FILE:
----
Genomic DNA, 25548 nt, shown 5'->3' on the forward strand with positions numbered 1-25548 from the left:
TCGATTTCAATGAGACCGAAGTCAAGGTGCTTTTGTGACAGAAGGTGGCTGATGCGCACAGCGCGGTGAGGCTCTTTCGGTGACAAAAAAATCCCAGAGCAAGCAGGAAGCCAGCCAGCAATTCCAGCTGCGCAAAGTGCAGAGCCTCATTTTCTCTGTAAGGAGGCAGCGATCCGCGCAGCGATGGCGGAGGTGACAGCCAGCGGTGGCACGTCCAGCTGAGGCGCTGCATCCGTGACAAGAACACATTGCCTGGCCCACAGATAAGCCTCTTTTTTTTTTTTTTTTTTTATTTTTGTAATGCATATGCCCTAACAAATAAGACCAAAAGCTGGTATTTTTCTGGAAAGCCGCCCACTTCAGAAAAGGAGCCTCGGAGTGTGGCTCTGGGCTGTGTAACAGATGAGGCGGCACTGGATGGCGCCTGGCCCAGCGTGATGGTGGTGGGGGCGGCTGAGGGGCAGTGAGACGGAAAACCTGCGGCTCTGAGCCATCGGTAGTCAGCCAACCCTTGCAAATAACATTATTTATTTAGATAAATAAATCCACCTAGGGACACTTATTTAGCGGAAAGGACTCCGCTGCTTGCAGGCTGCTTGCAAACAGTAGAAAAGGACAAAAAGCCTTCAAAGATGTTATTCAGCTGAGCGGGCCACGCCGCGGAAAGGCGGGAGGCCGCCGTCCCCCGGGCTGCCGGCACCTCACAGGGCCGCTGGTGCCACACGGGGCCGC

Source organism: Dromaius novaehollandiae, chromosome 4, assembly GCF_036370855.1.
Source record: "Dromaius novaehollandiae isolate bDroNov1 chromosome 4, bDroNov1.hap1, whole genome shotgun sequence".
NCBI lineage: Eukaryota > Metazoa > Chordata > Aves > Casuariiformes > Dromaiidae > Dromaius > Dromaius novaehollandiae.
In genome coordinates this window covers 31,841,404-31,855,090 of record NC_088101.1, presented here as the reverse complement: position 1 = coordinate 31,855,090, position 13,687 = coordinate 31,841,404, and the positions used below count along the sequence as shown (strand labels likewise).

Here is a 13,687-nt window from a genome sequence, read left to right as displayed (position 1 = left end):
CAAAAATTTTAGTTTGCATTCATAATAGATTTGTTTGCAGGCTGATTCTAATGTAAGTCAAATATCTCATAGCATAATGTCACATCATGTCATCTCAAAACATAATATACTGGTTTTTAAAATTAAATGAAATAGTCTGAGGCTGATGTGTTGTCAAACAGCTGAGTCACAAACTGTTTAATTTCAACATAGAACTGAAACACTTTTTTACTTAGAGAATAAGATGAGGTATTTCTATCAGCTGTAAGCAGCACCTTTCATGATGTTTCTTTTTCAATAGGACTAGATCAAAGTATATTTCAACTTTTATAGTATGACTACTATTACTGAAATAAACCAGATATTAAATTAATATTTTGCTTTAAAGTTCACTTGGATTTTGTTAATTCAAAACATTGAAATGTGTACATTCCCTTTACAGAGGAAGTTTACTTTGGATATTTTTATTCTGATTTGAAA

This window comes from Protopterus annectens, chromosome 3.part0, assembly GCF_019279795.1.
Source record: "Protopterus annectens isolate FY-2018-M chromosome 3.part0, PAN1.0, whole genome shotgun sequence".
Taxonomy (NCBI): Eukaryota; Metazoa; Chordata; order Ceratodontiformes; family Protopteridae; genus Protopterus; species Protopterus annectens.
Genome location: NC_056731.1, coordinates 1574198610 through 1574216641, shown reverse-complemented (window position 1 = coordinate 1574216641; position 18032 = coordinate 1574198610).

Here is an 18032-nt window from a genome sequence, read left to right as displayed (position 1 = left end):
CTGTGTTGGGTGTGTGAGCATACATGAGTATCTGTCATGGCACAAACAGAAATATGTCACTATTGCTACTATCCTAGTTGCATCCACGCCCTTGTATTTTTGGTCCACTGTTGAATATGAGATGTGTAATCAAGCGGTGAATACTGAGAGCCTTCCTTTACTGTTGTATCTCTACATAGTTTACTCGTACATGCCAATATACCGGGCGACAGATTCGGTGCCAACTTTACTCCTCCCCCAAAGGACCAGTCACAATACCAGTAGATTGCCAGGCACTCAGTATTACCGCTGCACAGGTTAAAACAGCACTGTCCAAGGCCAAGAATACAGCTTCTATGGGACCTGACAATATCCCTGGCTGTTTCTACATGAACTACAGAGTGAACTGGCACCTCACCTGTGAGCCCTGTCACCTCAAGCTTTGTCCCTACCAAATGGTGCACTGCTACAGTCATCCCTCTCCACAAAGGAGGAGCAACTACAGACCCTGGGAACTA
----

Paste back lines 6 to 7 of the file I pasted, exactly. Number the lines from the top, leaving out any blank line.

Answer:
In genome coordinates this window covers 31,841,404-31,855,090 of record NC_088101.1, presented here as the reverse complement: position 1 = coordinate 31,855,090, position 13,687 = coordinate 31,841,404, and the positions used below count along the sequence as shown (strand labels likewise).

Here is a 13,687-nt window from a genome sequence, read left to right as displayed (position 1 = left end):